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How can ICT benefit primary learning?

Discussion in 'Computing and ICT' started by Beijinger, Mar 6, 2011.

  1. I recently attended a conference where I came across a scary thought: many of the children of today turn off and disconnect...literally... when they go to school. I am of course referring to communication with the outside world through mobile technology. For me this suggests disparity between the worlds on either side of the school's main entrance.
    Today children don't email. It's too slow. They tweet through their smartphones and other devices. It's immediate. Children network (not that I wholeheartedly think this is a good thing, indeed it can be very dangerous). Many primary school aged children have facebook accounts for example. Of these, a huge number are not aware of the security and safety settings that are available.
    With the role that technology plays in the lives of children today and the view that we, as their teachers, need to equip them with skills for the future and the fact that so many avenues of technology are available I have three questions:
    a. Shouldn't we developing an affinity with ICT rather than teaching particular ICT skills? The programs available today will not reflect programs available in 10 years time. 10 years ago there was no facebook, youtube, twitter, goole earth, smartphones etc. etc (consider a world without those if you will!).
    b. What are the most effective and realistically useable tools in achieving this? The availability of so many forms of ICT at relatively low prices, ICT can be such a powerful tool to enhance learning - there were 7063 educational applications for IPADS/IPODs when I last checked (admittedly not all worth the digital space that they take), many valuable and extremely cheap (or more often FREE).
    c. Finally, how do we go about utilising ICT to best support learning? E.g. is there a place for mobile technologies (IPAD/IPOD etc) in the classroom? How connected should learning be to the outside world - should children be posting their work into society for feedback? Isn't collaboration a meaningful skill for the workplace and shouldn't this be central to the use of ICT, which now enables such collaboration outside of the confines of the school walls?

    Would love to hear the thoughts of others.
     
  2. I recently attended a conference where I came across a scary thought: many of the children of today turn off and disconnect...literally... when they go to school. I am of course referring to communication with the outside world through mobile technology. For me this suggests disparity between the worlds on either side of the school's main entrance.
    Today children don't email. It's too slow. They tweet through their smartphones and other devices. It's immediate. Children network (not that I wholeheartedly think this is a good thing, indeed it can be very dangerous). Many primary school aged children have facebook accounts for example. Of these, a huge number are not aware of the security and safety settings that are available.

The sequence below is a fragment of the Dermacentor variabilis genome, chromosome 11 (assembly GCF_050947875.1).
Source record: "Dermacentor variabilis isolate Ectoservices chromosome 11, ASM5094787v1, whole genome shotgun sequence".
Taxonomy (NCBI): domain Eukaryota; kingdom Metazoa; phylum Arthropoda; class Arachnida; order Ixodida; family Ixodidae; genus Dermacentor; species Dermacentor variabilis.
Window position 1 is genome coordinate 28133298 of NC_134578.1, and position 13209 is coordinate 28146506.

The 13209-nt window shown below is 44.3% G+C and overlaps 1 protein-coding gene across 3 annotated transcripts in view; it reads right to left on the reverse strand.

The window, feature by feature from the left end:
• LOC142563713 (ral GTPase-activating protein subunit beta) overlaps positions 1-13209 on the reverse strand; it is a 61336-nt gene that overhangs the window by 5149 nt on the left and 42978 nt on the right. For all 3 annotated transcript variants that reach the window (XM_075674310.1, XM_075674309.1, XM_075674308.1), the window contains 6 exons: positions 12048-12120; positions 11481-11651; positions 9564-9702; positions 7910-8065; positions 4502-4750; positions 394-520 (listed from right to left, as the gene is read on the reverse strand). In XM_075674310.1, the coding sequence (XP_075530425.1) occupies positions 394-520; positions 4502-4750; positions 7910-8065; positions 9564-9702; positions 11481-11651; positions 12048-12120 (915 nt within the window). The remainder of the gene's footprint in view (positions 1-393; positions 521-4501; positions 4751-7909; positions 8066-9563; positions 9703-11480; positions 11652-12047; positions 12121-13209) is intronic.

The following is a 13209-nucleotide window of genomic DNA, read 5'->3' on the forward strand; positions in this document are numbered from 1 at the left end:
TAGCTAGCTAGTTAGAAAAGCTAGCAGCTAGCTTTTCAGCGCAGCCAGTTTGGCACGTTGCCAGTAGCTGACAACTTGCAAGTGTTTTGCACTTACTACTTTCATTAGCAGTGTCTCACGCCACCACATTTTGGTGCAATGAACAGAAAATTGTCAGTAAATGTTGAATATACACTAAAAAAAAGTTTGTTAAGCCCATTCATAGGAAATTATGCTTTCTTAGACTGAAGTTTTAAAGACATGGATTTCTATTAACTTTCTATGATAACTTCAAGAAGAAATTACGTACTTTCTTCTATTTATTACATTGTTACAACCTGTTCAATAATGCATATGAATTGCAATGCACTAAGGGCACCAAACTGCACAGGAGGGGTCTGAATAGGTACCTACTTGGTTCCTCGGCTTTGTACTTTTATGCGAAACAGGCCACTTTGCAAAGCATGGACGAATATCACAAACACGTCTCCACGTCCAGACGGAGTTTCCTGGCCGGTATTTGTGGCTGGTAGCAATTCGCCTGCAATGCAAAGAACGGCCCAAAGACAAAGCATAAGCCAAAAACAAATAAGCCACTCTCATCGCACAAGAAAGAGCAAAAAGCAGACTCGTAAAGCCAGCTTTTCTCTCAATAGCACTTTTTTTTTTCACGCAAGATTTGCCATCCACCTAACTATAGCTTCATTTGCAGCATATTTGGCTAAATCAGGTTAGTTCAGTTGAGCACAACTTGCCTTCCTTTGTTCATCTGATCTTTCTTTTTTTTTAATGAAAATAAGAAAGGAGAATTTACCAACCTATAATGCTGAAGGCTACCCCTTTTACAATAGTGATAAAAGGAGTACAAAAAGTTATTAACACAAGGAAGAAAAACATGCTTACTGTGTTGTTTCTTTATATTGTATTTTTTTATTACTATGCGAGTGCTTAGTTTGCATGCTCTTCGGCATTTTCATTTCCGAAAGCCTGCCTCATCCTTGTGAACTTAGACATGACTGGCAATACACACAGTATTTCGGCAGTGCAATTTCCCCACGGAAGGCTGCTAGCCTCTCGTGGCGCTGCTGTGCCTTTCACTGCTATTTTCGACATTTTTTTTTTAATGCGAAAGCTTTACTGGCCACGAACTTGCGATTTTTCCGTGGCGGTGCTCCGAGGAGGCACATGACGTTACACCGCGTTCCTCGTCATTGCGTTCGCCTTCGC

With the role that technology plays in the lives of children today and the view that we, as their teachers, need to equip them with skills for the future and the fact that so many avenues of technology are available I have three questions:
    a. Shouldn't we developing an affinity with ICT rather than teaching particular ICT skills? The programs available today will not reflect programs available in 10 years time. 10 years ago there was no facebook, youtube, twitter, goole earth, smartphones etc. etc (consider a world without those if you will!).
    b. What are the most effective and realistically useable tools in achieving this? The availability of so many forms of ICT at relatively low prices, ICT can be such a powerful tool to enhance learning - there were 7063 educational applications for IPADS/IPODs when I last checked (admittedly not all worth the digital space that they take), many valuable and extremely cheap (or more often FREE).
    c. Finally, how do we go about utilising ICT to best support learning? E.g. is there a place for mobile technologies (IPAD/IPOD etc) in the classroom? How connected should learning be to the outside world - should children be posting their work into society for feedback? Isn't collaboration a meaningful skill for the workplace and shouldn't this be central to the use of ICT, which now enables such collaboration outside of the confines of the school walls?

    Would love to hear the thoughts of others.
     
  3. becktonboy

    becktonboy New commenter

    So many misconceptions, so little time......
    email is not slow, the issue revolves around portability. Children used to text more than email (and still do) because they are communicating so little information.
    ...that's how the affinity develops, by becoming confident users.
    ...that has always been the case, the real question is what will users be able to do with programs of the future and what skills will users need to use them and you will start to think about information processing (text, images, sounds, databases, spreadsheets), communication (VC, swapping sound files etc) and you realise those are the skills we are teaching. If M$ disappears do we really think it will be becasue there is no place for the facilities their software offers?
    ... and by your previous argument we shouldn't much bother with them because in 10 years time ......... We are providing access to shared video files and discussion spaces in safer environments (facebook and youtube are not blocked in so many schools out of spite), I can't imagine any primary geography curriculum that doesn't include google earth and why on any earth would you need a smartphone in a classroom?
    we use numerous free applications on our computers which can also be used for applications not available on phones, employing good sized screens well suited to sharing, keyboards with a standard layout and no idiosyncratic operating procedures, on a network ideal for sharing files.